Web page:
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Mboweni suggests need to downsize Cabinet, says public wage bill is 'unsustainable'

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Mboweni suggests need to downsize Cabinet, says public wage bill is 'unsustainable'

24th October 2018

By: Marleny Arnoldi
Creamer Media Online Writer


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Finance Minister Tito Mboweni on Wednesday said the public service wage bill, which accounts for 36% of government spending, is unsustainable.

The public sector wage bill should be closer to 30% of government spending, he added during his maiden Medium Term Budget Policy Statement (MTBPS) speech.


“Good signals need to be sent right from top-level governance on this issue . . . that [belts need to be tightened], even with the cars that they drive.

“Part of the signal would have to be sent by the President in terms of the size of his Cabinet. Our country needs no more than 25 Ministers and probably 20 would be sufficient. China has 25 ministers.”


The current configuration of South Africa’s Ministers and deputy Ministers add up to nearly 70 officials.

Because it involves people, a tighter wage bill for public servants would need extensive negotiation with unions. Mboweni also suggested lowering the pensionable age in the public sector, without losing the needed skills.

The 2018 public service wage agreement will exceed budgeted baselines by about R30.2-billion through 2020/21, leading to a shortfall that will need to be managed, the MTBPS shows.

The national and provincial departments are expected to absorb these costs within their R1.8-trillion compensation baselines over the same period.

Government is working on an approach to manage these pressures over the medium term. The public service wage bill constitutes the largest share of government expenditure by economic classification, crowding out other spending.

Between 2006/7 and 2017/18, compensation rose from 32.8% to 35.2% of all spending, and from 53.7% to 58.1% of current spending.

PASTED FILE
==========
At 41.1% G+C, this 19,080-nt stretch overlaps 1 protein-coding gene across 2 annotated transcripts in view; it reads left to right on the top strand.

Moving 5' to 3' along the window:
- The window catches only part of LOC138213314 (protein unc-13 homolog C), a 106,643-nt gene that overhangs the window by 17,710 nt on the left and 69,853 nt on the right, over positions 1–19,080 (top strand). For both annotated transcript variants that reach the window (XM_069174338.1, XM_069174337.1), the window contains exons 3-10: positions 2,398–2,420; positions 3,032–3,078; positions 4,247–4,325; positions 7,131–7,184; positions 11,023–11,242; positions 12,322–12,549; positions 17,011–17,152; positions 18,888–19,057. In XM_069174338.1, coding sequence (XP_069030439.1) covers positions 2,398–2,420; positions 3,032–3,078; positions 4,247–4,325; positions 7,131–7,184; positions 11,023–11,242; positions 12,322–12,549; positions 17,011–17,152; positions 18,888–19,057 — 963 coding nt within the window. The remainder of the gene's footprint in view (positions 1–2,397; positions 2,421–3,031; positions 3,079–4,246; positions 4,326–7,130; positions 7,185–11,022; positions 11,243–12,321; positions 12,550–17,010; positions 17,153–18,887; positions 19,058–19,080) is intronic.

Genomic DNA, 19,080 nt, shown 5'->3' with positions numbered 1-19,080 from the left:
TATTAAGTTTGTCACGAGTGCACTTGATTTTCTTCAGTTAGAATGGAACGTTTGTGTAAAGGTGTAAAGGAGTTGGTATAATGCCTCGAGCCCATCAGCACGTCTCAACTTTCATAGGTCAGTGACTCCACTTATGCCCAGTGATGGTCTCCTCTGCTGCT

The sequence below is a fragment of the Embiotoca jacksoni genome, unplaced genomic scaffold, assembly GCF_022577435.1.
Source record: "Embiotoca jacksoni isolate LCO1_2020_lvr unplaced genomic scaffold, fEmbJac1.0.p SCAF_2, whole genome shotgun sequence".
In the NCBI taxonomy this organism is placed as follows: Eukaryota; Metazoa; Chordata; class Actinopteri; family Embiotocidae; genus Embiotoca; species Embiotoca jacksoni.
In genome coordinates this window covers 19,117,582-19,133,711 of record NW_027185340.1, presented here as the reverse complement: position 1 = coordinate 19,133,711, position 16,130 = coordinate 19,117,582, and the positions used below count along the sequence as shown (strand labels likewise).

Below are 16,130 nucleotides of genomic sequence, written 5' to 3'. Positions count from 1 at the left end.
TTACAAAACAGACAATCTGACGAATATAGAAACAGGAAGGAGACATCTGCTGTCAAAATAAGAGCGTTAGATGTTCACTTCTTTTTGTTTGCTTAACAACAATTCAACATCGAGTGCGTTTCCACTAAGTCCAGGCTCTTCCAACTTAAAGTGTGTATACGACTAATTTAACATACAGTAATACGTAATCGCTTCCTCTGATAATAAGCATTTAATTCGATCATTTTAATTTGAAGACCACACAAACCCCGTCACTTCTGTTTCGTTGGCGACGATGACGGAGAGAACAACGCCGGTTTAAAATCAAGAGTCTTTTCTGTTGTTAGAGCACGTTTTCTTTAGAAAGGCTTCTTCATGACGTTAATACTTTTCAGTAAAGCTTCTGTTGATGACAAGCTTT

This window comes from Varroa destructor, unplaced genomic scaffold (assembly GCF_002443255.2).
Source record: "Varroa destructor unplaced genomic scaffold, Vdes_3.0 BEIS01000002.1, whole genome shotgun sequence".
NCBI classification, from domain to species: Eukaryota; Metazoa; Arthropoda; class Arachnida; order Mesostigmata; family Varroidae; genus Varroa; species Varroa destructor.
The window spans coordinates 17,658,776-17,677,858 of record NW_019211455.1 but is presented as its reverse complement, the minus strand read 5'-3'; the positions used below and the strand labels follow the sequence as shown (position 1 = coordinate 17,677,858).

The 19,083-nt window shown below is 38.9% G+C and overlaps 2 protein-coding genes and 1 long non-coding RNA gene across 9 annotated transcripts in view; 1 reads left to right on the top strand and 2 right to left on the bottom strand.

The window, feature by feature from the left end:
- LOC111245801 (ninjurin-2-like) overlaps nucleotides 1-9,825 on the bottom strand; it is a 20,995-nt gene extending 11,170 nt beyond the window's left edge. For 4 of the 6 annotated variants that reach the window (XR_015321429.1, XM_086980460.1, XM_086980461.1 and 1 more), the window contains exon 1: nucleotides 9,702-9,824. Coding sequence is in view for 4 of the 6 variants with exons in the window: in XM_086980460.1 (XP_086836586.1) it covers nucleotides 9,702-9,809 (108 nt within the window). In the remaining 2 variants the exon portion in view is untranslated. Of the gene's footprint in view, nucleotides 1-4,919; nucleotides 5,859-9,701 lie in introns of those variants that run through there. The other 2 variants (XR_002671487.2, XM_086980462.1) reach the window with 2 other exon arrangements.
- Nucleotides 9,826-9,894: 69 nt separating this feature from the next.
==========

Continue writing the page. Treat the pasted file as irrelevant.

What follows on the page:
The public service wage agreement, which adds increased pressure to the budget and which was reached in June, includes a cost-of-living adjustment that is linked to consumer price index inflation and a commitment to standardise progression policies, which includes a 1.5% yearly wage increase.

This agreement is estimated to cost R242-billion over the 2018 medium term expenditure framework (MTEF) period, exceeding the R212-billion budgeted for salary increases and other conditions of service.

Of the R30.2-billion shortfall across national and provincial government departments, the largest gaps are in defence, the police, provincial health and provincial education sectors.

Government’s current wage bill accounts for about 35% of consolidated spending. No additional funding is available over the 2019 MTEF period; instead, departments need to fund shortfalls by adjusting within their compensation baselines – meaning increased efficiency and careful management of overtime and performance incentives.

Between 2006/7 and 2017/18, the number of personnel in the public service sector rose from just under 1.2-million to just over 1.3-million, which is a 15% increase.

Gauteng accounts for nearly 30% of the increase in public service employment. More than 90% of the Gauteng increase reflects hiring in the departments of health and education.

Headcounts generally rose between 2006/7 and 2011/12 and then stabilised or fell between 2011/12 and 2017/18, in response to tightening budgets.

In real terms, per capita remuneration in the public service sector rose by 3.1% a year, from R263 000 in 2006/7 to R364 000 in 2017/18.

While wage agreements have granted consistent real increases, the average rank of public servants has also tended to increase through the 16 salary levels used in government.


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